Financing Transportation Networks

Financing Transportation Networks

Transport Economics, Management and Policy series

David M. Levinson

Pollution, alternative fuels, congestion, intelligent transportation systems, and the shift from construction to maintenance all call for a reconsideration of the existing highway revenue mechanisms, especially the gas tax. David Levinson explores the fundamental theoretical basis of highway finance, in particular the use of tolls, and supports that theory with empirical evidence. The author examines highway finance from the perspective of individual jurisdictions and travellers, and considers their interactions rather than specifying a single optimal solution. Congestion pricing has long been a goal of transportation economists, who believe it will result in a more efficient use of resources. Levinson argues that if the governance were to become more decentralized, and collection costs continue to drop, tolls could return to prominence as the preferred means of financing roads for both local and intercity travel. An approach that creates the local winners necessary to implement road pricing is required before it can be expected to become widespread.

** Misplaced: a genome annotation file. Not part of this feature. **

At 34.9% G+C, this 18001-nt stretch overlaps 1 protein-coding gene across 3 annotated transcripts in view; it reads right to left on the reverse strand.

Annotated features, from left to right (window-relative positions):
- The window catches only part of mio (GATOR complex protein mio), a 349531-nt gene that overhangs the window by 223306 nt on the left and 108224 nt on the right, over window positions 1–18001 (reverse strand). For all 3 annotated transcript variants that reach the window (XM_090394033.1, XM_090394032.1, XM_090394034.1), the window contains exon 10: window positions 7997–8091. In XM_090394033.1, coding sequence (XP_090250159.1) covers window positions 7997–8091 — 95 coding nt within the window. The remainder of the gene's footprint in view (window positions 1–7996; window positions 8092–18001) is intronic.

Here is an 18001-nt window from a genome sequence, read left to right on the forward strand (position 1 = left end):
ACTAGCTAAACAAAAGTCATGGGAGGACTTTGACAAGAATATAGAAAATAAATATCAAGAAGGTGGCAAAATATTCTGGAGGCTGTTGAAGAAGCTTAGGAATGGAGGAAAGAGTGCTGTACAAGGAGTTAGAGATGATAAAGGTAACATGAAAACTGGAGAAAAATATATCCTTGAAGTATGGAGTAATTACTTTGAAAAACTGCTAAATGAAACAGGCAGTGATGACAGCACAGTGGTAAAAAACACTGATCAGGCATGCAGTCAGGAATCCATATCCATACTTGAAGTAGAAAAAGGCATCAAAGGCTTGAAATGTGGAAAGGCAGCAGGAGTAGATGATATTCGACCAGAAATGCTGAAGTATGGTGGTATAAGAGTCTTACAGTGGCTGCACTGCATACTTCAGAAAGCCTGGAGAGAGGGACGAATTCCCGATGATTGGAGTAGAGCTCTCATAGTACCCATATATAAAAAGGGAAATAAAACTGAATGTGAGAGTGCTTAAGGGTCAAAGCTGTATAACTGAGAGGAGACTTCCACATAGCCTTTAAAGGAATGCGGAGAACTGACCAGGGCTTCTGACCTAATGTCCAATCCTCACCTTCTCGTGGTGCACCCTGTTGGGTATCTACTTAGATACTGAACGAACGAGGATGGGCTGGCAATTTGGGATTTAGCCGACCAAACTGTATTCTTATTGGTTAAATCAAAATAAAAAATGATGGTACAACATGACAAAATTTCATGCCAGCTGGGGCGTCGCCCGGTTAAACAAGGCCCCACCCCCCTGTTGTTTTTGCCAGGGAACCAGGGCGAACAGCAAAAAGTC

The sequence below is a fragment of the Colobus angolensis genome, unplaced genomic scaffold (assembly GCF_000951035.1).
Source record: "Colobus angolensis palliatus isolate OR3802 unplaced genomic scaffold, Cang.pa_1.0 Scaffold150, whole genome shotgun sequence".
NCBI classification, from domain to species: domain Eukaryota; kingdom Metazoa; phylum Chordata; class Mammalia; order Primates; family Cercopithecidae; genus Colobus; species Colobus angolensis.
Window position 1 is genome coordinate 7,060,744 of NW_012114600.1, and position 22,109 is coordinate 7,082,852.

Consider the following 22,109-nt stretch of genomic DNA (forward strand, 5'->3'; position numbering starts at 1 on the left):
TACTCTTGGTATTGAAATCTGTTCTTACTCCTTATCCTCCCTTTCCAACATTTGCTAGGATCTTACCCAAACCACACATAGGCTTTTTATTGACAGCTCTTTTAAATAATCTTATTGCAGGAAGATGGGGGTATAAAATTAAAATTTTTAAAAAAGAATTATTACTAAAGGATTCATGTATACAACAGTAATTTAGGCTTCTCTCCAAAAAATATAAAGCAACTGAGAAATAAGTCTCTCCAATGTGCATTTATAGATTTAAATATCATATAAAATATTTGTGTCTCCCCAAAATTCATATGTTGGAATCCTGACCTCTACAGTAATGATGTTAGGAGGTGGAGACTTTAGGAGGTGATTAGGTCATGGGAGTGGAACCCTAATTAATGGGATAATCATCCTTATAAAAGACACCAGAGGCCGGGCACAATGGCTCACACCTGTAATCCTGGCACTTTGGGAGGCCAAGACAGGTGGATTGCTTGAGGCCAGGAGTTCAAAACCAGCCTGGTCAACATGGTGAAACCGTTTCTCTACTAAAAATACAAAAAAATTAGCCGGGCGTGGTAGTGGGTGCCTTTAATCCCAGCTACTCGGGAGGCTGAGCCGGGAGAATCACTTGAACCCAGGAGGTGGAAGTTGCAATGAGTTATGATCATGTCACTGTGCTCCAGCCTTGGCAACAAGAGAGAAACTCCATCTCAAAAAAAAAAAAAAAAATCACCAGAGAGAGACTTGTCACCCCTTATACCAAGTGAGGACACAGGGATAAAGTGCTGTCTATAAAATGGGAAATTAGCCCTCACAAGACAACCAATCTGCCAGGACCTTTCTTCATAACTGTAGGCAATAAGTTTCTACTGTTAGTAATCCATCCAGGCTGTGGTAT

Chapter 11: Compensation

David M. Levinson

Subjects: economics and finance, public finance, transport, environment, transport, urban and regional studies, transport


INTRODUCTION The equity issues facing congestion pricing are an impediment to its adoption. In part there is resistance due to people’s dated perceptions of how toll roads operate; they still envision stopping at toll booths and paying the toll, a situation where the toll road causes more delay than it relieves. Electronic toll collection, discussed in Chapter 12, will obviate some of these concerns. There is additional resistance to the idea of paying twice for the same thing. If gas taxes have already paid for the road, why should tolls now be put in place? A third criticism is the idea of so-called ‘Lexus lanes’, the idea that toll roads (in parallel with free roads) are only for the wealthy, so that they can bypass congestion while poor and middle-class citizens are stuck in traffic. Research on the operations of SR91 in southern California suggests that income effects are weak. While logic argues that the rich do have a higher value of time than the poor, and so would in general be more willing to pay a toll, working-class individuals may have a greater penalty for being late to work or pick up a child from day care. A related criticism, and one that gets very little attention, is that not only does a toll road enable some to buy their way out of congestion, they do so at the expense of others if the toll lanes operate as queue jumpers - that is, they may make others wait longer...

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